An “exemplary” (Timothy Snyder, New York Times) history of the onset of World War II

For Americans, World War II began in December 1941, with the bombing of Pearl Harbor; but for Europe, the war began on September 1, 1939, when Hitler’s soldiers invaded Poland, followed later that month by Stalin’s Red Army. The conflict that ensued saw the debut of many of the features that would come to define the later war—blitzkrieg, the targeting of civilians, ethnic cleansing, and indiscriminate aerial bombing—yet it is routinely overlooked by historians.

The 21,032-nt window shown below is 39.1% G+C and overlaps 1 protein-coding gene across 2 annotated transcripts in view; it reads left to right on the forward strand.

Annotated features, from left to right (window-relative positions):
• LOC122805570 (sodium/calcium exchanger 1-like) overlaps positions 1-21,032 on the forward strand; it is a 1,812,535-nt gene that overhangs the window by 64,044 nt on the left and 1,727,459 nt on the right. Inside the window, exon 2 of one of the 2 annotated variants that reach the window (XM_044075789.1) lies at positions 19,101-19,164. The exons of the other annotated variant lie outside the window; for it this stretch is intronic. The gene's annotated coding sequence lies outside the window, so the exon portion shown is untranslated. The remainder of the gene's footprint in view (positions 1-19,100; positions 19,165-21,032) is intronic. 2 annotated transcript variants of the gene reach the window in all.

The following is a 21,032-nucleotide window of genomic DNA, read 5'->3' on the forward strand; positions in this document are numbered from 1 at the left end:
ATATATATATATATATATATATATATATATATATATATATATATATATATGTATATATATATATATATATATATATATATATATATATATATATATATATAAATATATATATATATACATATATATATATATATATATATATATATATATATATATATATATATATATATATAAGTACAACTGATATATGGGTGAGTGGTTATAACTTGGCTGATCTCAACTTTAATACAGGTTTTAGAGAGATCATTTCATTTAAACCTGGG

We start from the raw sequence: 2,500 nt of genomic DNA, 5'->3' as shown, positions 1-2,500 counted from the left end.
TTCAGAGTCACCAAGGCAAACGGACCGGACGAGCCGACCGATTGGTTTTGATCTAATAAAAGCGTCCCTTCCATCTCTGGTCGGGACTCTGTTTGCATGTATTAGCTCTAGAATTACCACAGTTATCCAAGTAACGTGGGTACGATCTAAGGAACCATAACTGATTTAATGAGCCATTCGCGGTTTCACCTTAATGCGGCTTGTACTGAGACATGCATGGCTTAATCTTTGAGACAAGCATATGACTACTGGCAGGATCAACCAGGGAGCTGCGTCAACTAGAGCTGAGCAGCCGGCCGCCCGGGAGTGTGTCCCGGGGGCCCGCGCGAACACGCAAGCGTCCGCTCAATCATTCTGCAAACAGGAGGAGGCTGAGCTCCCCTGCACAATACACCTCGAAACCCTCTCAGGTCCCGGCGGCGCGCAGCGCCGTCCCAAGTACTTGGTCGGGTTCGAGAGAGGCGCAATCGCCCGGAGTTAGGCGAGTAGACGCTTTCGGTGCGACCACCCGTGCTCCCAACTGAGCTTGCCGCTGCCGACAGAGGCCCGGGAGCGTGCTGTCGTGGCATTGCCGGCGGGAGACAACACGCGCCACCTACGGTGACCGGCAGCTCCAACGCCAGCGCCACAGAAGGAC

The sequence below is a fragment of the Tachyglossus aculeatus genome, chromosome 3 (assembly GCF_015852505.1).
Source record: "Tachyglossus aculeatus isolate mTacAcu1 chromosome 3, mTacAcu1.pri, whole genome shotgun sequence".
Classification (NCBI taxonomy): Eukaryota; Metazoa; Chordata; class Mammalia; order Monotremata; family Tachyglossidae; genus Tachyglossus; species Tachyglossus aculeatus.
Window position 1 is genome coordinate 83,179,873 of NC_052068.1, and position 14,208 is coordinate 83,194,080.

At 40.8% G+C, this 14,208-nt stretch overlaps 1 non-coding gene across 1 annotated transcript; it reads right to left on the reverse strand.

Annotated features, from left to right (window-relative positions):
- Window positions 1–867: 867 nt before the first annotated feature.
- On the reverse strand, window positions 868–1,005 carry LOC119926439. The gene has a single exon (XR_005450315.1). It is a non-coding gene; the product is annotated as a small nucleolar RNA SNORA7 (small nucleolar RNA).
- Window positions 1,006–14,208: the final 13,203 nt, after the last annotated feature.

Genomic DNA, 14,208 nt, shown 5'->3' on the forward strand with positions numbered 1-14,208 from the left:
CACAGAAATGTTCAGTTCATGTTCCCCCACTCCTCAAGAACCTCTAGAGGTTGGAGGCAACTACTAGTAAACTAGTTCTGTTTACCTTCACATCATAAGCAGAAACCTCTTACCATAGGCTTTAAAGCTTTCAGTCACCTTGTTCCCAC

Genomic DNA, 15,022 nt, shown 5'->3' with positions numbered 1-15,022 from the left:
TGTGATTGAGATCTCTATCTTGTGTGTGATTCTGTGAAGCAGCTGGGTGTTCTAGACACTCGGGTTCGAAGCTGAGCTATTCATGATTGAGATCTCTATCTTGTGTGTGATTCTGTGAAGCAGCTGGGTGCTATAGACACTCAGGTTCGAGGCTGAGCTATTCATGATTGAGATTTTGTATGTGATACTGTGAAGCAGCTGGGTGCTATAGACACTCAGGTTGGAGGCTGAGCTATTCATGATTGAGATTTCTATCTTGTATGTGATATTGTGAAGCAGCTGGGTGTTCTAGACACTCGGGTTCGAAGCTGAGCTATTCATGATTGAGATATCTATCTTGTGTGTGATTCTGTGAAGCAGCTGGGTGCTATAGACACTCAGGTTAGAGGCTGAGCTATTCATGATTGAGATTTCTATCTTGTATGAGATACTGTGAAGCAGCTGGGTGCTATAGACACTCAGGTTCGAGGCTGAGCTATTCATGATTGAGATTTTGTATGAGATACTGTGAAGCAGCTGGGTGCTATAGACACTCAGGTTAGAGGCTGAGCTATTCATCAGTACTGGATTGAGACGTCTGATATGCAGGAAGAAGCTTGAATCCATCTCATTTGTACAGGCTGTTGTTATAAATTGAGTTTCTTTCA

In Poland 1939, Roger Moorhouse reexamines the least understood campaign of World War II, using original archival sources to provide a harrowing and very human account of the events that set the bloody tone for the conflict to come.

Winner of the Polish Foreign Ministry History Prize

Shortlisted for the 2020 Wellington Military History Medal

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